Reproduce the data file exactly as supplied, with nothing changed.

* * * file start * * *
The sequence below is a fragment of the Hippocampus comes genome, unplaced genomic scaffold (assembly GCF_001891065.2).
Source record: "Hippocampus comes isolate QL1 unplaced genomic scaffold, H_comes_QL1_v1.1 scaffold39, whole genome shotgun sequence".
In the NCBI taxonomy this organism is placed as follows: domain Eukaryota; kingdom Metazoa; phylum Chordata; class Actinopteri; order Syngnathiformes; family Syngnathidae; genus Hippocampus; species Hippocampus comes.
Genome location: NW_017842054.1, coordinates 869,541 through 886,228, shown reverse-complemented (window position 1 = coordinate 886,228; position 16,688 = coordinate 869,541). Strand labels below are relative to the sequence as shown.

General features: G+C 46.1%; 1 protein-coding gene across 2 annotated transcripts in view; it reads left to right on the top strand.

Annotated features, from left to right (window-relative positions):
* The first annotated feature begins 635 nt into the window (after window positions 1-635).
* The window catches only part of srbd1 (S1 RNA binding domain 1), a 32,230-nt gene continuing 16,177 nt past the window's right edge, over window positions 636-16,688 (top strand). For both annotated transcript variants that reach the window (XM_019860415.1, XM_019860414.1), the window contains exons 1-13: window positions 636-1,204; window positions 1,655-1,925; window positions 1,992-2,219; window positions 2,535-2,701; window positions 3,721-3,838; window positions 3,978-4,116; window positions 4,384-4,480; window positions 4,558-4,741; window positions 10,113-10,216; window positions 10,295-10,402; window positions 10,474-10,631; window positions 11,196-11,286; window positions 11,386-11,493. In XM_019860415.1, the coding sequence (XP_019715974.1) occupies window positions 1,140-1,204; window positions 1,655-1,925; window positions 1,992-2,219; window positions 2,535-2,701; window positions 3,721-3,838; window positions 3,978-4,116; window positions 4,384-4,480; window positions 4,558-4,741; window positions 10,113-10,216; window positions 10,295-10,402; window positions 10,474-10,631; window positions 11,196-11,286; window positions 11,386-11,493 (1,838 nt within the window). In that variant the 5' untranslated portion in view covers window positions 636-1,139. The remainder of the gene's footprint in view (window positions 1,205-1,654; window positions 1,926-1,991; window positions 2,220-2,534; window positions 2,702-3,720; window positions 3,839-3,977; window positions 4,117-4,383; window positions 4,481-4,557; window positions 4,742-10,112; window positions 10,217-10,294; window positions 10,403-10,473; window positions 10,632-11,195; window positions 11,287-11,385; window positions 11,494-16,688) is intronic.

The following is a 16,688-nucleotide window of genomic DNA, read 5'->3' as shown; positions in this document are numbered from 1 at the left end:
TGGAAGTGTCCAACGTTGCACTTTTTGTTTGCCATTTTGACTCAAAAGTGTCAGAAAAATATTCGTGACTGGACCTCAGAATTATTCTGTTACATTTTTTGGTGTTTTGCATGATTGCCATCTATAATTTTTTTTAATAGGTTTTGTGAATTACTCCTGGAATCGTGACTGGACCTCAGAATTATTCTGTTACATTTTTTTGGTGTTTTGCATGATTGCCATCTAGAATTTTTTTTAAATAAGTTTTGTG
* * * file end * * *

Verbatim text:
The sequence below is a fragment of the Hippocampus comes genome, unplaced genomic scaffold (assembly GCF_001891065.2).
Source record: "Hippocampus comes isolate QL1 unplaced genomic scaffold, H_comes_QL1_v1.1 scaffold39, whole genome shotgun sequence".
In the NCBI taxonomy this organism is placed as follows: domain Eukaryota; kingdom Metazoa; phylum Chordata; class Actinopteri; order Syngnathiformes; family Syngnathidae; genus Hippocampus; species Hippocampus comes.
Genome location: NW_017842054.1, coordinates 869,541 through 886,228, shown reverse-complemented (window position 1 = coordinate 886,228; position 16,688 = coordinate 869,541). Strand labels below are relative to the sequence as shown.

General features: G+C 46.1%; 1 protein-coding gene across 2 annotated transcripts in view; it reads left to right on the top strand.

Annotated features, from left to right (window-relative positions):
* The first annotated feature begins 635 nt into the window (after window positions 1-635).
* The window catches only part of srbd1 (S1 RNA binding domain 1), a 32,230-nt gene continuing 16,177 nt past the window's right edge, over window positions 636-16,688 (top strand). For both annotated transcript variants that reach the window (XM_019860415.1, XM_019860414.1), the window contains exons 1-13: window positions 636-1,204; window positions 1,655-1,925; window positions 1,992-2,219; window positions 2,535-2,701; window positions 3,721-3,838; window positions 3,978-4,116; window positions 4,384-4,480; window positions 4,558-4,741; window positions 10,113-10,216; window positions 10,295-10,402; window positions 10,474-10,631; window positions 11,196-11,286; window positions 11,386-11,493. In XM_019860415.1, the coding sequence (XP_019715974.1) occupies window positions 1,140-1,204; window positions 1,655-1,925; window positions 1,992-2,219; window positions 2,535-2,701; window positions 3,721-3,838; window positions 3,978-4,116; window positions 4,384-4,480; window positions 4,558-4,741; window positions 10,113-10,216; window positions 10,295-10,402; window positions 10,474-10,631; window positions 11,196-11,286; window positions 11,386-11,493 (1,838 nt within the window). In that variant the 5' untranslated portion in view covers window positions 636-1,139. The remainder of the gene's footprint in view (window positions 1,205-1,654; window positions 1,926-1,991; window positions 2,220-2,534; window positions 2,702-3,720; window positions 3,839-3,977; window positions 4,117-4,383; window positions 4,481-4,557; window positions 4,742-10,112; window positions 10,217-10,294; window positions 10,403-10,473; window positions 10,632-11,195; window positions 11,287-11,385; window positions 11,494-16,688) is intronic.

The following is a 16,688-nucleotide window of genomic DNA, read 5'->3' as shown; positions in this document are numbered from 1 at the left end:
TGGAAGTGTCCAACGTTGCACTTTTTGTTTGCCATTTTGACTCAAAAGTGTCAGAAAAATATTCGTGACTGGACCTCAGAATTATTCTGTTACATTTTTTGGTGTTTTGCATGATTGCCATCTATAATTTTTTTTAATAGGTTTTGTGAATTACTCCTGGAATCGTGACTGGACCTCAGAATTATTCTGTTACATTTTTTTGGTGTTTTGCATGATTGCCATCTAGAATTTTTTTTAAATAAGTTTTGTG